December 19, 2014

Florida Getaways

No Stein Unturned in Steinhatchee, Florida

Far away from sun-seekers, deep into old Florida, you'll find Steinhatchee.

Chris Sherman | 6/30/2011
Sea Hag Marina
Capt. Tommy operates fishing charters from the Sea Hag Marina at Steinhatchee.
[Photo: Tommy Thompson]

Most visitors come to Florida for the sun, but when summer comes shining down, we Floridians crave the shade, skipping the ocean and the gulf and heading instead for riverbanks, lakefronts, bayous and springs, where curtains of Spanish moss provide the sunscreen. The farther away from sun-seekers and the deeper into old Florida, the better.

Few places are as far and deep as Steinhatchee (pronounced "Steen-hatchee") in the Big Bend, midway between Apalachicola and old Suwannee River herself, a couple of hours from anywhere and decades closer to the Cracker past of lazy rivers and lazier days. Happily, it's still a largely secret destination, hidden in the shade of the old moss-draped oaks.

Cottages at Steinhatchee Landing
Cottages at Steinhatchee Landing range from one to four bedrooms. [Photo: Brook Pifer]
Other than fishing, Steinhatchee is made for no-hurry recreation, slow nature walks, sunset watches, canoeing and curled-up reading — and seafood-eating, of the perfectly fried variety, but you won't complain with catch this fresh. Fishing is easy, too, for there are ample fish but rarely too many boats, offshore or in the flats for trout, redfish, grouper and mullet.

Or dipping for scallops — "so easy a child can do it, senior citizens, too," says Capt. Tommy Thompson.

Capt. Tommy is one of Steinhatchee's veteran guides working his skiff, an 18-foot Shipoke flats boat, out of the Sea Hag Marina. "It's a lonesome kind of place," a good thing, good enough that's he's lived here for 15 years. He prefers the skinny water in the back country, although Dead Man's Bay at the mouth of the Steinhatchee River attracts all manner of fish and anglers.

Commercial and sport fishermen have worked these waters for blue crab, stone crab, mullet, bait shrimp, sponges and, most delectably, soft shells and mullet roe for a century.

There are just a handful of restaurants and a short spectrum of accommodations from simple fish camps, marinas and riverside motels to Steinhatchee Landing on the high end.

With whole cottages?under?$275 a night, the Landing is far less than ritzy rooms elsewhere. Yet it's luxurious for Steinhatchee and cutting edge in "green" principles. Developer and owner Dean Fowler designed it in a New Urbanist version of small-town Florida, but with more space and easygoing attitude.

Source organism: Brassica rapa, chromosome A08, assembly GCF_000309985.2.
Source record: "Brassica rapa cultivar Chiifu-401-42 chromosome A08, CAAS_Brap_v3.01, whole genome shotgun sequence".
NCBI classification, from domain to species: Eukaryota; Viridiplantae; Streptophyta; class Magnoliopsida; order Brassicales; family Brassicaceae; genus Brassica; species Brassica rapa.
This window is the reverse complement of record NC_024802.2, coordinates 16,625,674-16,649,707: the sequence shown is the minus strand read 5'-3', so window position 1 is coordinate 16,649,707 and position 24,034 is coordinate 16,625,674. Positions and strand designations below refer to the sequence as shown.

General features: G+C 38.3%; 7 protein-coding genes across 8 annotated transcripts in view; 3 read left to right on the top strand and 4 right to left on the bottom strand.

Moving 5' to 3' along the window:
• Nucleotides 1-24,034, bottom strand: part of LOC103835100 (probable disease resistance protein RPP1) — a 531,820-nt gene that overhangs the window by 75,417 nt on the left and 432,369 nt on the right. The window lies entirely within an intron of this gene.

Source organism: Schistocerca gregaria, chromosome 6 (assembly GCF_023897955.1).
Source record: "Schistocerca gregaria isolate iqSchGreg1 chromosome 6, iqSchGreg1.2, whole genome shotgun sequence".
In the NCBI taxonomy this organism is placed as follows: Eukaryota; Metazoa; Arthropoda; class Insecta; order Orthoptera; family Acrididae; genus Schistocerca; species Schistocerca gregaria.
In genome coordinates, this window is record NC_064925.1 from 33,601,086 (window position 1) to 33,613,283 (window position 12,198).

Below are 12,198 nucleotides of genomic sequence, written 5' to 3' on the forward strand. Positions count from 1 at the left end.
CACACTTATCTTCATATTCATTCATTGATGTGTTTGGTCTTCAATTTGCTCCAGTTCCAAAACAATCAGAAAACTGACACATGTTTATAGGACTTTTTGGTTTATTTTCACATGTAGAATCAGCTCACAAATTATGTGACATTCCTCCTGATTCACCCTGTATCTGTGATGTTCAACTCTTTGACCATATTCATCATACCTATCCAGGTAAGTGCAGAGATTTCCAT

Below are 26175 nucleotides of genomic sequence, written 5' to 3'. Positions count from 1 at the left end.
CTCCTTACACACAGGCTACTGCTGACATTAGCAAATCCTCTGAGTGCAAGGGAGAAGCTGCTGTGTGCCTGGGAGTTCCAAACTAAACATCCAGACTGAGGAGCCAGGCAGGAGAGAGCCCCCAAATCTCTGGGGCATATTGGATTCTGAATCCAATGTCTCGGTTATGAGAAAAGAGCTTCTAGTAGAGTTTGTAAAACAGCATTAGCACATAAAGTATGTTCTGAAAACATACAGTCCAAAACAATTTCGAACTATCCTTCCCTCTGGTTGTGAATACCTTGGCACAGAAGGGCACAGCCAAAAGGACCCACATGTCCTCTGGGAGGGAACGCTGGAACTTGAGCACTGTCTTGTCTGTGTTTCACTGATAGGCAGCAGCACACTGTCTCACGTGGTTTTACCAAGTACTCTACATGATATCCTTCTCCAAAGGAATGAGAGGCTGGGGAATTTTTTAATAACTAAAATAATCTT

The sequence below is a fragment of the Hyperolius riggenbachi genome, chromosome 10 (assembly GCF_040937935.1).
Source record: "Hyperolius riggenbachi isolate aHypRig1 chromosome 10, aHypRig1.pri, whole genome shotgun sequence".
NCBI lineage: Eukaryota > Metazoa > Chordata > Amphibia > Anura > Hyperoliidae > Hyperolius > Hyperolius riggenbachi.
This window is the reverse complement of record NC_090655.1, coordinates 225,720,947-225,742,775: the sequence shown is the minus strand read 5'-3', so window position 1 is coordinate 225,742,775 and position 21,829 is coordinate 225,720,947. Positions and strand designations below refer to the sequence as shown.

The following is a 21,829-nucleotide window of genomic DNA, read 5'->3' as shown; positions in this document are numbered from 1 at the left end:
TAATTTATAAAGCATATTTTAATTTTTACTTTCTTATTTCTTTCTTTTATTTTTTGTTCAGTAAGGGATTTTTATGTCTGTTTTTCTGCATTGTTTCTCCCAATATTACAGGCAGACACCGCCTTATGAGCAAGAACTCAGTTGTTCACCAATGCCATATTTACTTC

The architecture is not a Victorian seashore fantasy; the 50 some cottages are done in friendly Cracker vernacular, with painted clapboard, front porches, tin roofs and a few curlicues of gingerbread. They range from one-bedroom cozies for honeymooners (with luxury spas) and other couples to four bedrooms, two stories big enough for family reunions or small retreats.

Scalloping
The best scallops in the state are just a few feet down in the seagrass and tidal flats. [Photo: Tommy Thompson]
Guests are spared chi-chi resort shops and on-site restaurants; each cottage has a kitchen for all the fish you catch — or bologna sandwiches when you don't. Instead, the Landing's 36 acres include a dock, canoes, kayaks and pontoon boats, pool, tennis and basketball courts, archery range, croquet lawn and petting zoo. Low-key, DIY fun.

The other major feature on the grounds is a simple and handsome wedding chapel, stained glass and primitive wood, which the Landing calls Florida Gothic. Perfect for a small destination wedding with the romance of old Florida.

Anyone who says nothing happens in Steinhatchee hasn't been here in scallop season. Get out into the seagrass and tidal flats, and you don't need to get more than a few feet under to find the best scalloping in the state. This year, the season runs earlier (June 25) and later (Sept. 25), and there are three new boat ramps on the Steinhatchee side.

All it takes is a $17 license, snorkeling gear and a dip net. A good eye and a quick reflex help — scallops are mighty fast for their size. Don't worry about shucking them. Locals have made shucking-to-order for visitors a cottage industry in season.

Tags: Dining & Travel, Big Bend

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